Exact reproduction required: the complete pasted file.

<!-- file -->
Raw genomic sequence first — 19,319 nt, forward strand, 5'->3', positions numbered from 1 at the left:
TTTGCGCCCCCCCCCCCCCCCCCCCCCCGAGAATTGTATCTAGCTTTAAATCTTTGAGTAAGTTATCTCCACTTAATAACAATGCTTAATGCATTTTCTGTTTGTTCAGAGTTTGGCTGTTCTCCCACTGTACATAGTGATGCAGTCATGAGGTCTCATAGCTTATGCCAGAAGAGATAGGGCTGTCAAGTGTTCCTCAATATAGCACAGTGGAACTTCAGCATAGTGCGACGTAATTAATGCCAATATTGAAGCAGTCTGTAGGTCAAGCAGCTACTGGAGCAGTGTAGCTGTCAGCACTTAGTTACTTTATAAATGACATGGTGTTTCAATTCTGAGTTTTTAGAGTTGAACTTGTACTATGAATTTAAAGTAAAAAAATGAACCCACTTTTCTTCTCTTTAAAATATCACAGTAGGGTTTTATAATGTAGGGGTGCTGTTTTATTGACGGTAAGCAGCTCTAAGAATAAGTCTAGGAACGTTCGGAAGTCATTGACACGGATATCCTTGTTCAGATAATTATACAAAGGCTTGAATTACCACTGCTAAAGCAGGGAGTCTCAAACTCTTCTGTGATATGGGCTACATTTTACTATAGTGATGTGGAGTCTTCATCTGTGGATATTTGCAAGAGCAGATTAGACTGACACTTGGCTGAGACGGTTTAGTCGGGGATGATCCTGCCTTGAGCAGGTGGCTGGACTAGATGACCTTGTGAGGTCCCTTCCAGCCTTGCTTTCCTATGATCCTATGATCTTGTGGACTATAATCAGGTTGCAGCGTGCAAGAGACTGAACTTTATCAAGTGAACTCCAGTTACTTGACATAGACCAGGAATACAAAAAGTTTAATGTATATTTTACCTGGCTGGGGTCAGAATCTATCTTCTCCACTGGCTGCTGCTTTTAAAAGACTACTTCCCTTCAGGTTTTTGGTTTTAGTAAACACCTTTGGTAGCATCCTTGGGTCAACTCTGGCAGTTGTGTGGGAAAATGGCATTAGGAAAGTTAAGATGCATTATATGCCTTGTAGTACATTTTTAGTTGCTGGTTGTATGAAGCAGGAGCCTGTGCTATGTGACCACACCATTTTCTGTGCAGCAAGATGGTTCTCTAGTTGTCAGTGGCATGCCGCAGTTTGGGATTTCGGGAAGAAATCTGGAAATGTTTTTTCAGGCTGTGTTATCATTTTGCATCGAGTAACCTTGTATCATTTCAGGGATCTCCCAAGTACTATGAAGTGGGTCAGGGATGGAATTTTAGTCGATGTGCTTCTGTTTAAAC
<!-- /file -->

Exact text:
Raw genomic sequence first — 19,319 nt, forward strand, 5'->3', positions numbered from 1 at the left:
TTTGCGCCCCCCCCCCCCCCCCCCCCCCGAGAATTGTATCTAGCTTTAAATCTTTGAGTAAGTTATCTCCACTTAATAACAATGCTTAATGCATTTTCTGTTTGTTCAGAGTTTGGCTGTTCTCCCACTGTACATAGTGATGCAGTCATGAGGTCTCATAGCTTATGCCAGAAGAGATAGGGCTGTCAAGTGTTCCTCAATATAGCACAGTGGAACTTCAGCATAGTGCGACGTAATTAATGCCAATATTGAAGCAGTCTGTAGGTCAAGCAGCTACTGGAGCAGTGTAGCTGTCAGCACTTAGTTACTTTATAAATGACATGGTGTTTCAATTCTGAGTTTTTAGAGTTGAACTTGTACTATGAATTTAAAGTAAAAAAATGAACCCACTTTTCTTCTCTTTAAAATATCACAGTAGGGTTTTATAATGTAGGGGTGCTGTTTTATTGACGGTAAGCAGCTCTAAGAATAAGTCTAGGAACGTTCGGAAGTCATTGACACGGATATCCTTGTTCAGATAATTATACAAAGGCTTGAATTACCACTGCTAAAGCAGGGAGTCTCAAACTCTTCTGTGATATGGGCTACATTTTACTATAGTGATGTGGAGTCTTCATCTGTGGATATTTGCAAGAGCAGATTAGACTGACACTTGGCTGAGACGGTTTAGTCGGGGATGATCCTGCCTTGAGCAGGTGGCTGGACTAGATGACCTTGTGAGGTCCCTTCCAGCCTTGCTTTCCTATGATCCTATGATCTTGTGGACTATAATCAGGTTGCAGCGTGCAAGAGACTGAACTTTATCAAGTGAACTCCAGTTACTTGACATAGACCAGGAATACAAAAAGTTTAATGTATATTTTACCTGGCTGGGGTCAGAATCTATCTTCTCCACTGGCTGCTGCTTTTAAAAGACTACTTCCCTTCAGGTTTTTGGTTTTAGTAAACACCTTTGGTAGCATCCTTGGGTCAACTCTGGCAGTTGTGTGGGAAAATGGCATTAGGAAAGTTAAGATGCATTATATGCCTTGTAGTACATTTTTAGTTGCTGGTTGTATGAAGCAGGAGCCTGTGCTATGTGACCACACCATTTTCTGTGCAGCAAGATGGTTCTCTAGTTGTCAGTGGCATGCCGCAGTTTGGGATTTCGGGAAGAAATCTGGAAATGTTTTTTCAGGCTGTGTTATCATTTTGCATCGAGTAACCTTGTATCATTTCAGGGATCTCCCAAGTACTATGAAGTGGGTCAGGGATGGAATTTTAGTCGATGTGCTTCTGTTTAAAC